The muscarinic acetylcholine receptor mediates various cellular responses, including inhibition of adenylate cyclase, breakdown of phosphoinositides and modulation of potassium channels through the action of G proteins. Primary transducing effect is adenylate cyclase inhibition.
Genetic variations in CHRM2 can influence susceptibility to major depressive disorder (MDD) [MIM:608516]. MDD is one of the most common psychiatric disorders. MDD is a complex trait characterized by one or more major depressive episodes without a history of manic, mixed, or hypomanic episodes. A major depressive episode is characterized by at least 2 weeks during which there is a new onset or clear worsening of either depressed mood or loss of interest or pleasure in nearly all activities. Four additional symptoms must also be present including changes in appetite, weight, sleep, and psychomotor activity; decreased energy; feelings of worthlessness or guilt; difficulty thinking, concentrating, or making decisions; or recurrent thoughts of death or suicidal ideation, plans, or attempts. The episode must be accompanied by distress or impairment in social, occupational, or other important areas of functioning.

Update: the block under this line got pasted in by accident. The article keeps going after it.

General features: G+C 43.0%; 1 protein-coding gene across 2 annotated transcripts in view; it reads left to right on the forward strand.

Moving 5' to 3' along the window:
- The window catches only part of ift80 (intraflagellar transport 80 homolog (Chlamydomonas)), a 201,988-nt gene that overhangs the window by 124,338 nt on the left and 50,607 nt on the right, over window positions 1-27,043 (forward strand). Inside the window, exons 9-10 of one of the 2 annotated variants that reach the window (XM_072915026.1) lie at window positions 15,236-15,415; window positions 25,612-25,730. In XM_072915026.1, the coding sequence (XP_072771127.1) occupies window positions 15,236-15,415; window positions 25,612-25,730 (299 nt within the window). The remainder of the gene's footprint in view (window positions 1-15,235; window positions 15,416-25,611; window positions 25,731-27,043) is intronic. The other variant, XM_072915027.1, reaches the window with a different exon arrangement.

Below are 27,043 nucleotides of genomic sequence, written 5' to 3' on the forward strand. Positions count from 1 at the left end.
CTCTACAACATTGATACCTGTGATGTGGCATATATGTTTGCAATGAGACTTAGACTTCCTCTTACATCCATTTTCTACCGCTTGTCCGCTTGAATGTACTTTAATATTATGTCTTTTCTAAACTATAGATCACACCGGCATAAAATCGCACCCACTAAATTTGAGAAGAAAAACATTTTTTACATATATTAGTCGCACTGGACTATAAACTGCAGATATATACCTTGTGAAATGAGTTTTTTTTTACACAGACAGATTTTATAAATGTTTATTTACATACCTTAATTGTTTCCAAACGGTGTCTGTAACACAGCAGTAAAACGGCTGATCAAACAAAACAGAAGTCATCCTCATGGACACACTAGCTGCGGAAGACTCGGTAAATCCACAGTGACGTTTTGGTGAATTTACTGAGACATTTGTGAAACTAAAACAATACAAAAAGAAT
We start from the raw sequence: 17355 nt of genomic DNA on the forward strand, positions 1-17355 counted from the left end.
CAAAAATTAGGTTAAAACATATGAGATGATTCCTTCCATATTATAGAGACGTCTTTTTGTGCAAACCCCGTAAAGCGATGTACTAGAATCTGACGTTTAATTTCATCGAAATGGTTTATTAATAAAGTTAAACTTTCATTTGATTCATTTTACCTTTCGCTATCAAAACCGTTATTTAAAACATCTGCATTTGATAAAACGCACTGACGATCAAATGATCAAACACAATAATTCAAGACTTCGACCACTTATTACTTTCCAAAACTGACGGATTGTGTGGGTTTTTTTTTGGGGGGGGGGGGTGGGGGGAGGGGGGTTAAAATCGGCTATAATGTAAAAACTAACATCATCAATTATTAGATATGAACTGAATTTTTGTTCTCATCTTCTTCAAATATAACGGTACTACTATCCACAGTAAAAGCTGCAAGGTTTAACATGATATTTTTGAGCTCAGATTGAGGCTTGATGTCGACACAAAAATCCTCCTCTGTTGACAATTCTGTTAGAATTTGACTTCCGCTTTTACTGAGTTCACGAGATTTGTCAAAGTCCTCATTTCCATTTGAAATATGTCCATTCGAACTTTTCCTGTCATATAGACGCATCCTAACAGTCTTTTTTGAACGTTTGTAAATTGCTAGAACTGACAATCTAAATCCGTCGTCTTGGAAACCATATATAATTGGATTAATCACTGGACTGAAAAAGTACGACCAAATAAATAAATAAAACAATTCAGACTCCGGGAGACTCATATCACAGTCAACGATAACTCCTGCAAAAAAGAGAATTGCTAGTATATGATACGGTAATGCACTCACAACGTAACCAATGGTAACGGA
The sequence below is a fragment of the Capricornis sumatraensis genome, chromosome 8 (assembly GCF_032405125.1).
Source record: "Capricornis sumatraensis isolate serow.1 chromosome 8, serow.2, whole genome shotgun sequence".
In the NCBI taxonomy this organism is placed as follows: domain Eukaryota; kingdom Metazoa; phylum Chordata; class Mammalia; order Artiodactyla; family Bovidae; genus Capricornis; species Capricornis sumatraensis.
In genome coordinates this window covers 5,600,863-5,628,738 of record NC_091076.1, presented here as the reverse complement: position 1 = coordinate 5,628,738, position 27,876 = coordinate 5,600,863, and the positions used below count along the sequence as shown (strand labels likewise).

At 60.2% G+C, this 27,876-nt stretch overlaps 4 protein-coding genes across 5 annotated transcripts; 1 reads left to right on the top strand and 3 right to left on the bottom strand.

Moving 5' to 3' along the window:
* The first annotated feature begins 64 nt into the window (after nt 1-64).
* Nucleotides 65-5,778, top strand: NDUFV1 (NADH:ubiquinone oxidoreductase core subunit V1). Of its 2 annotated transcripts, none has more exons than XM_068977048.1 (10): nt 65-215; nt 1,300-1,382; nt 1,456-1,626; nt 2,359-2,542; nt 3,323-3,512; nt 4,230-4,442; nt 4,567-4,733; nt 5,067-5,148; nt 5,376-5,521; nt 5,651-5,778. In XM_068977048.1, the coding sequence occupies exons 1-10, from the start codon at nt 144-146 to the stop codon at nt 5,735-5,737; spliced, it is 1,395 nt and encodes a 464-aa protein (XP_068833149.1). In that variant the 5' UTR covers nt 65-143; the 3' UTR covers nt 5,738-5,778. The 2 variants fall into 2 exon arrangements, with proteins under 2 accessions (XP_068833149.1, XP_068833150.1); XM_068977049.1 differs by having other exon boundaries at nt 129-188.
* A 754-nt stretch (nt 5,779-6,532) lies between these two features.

Belongs to the G-protein coupled receptor 1 family. Muscarinic acetylcholine receptor subfamily. CHRM2 sub-subfamily.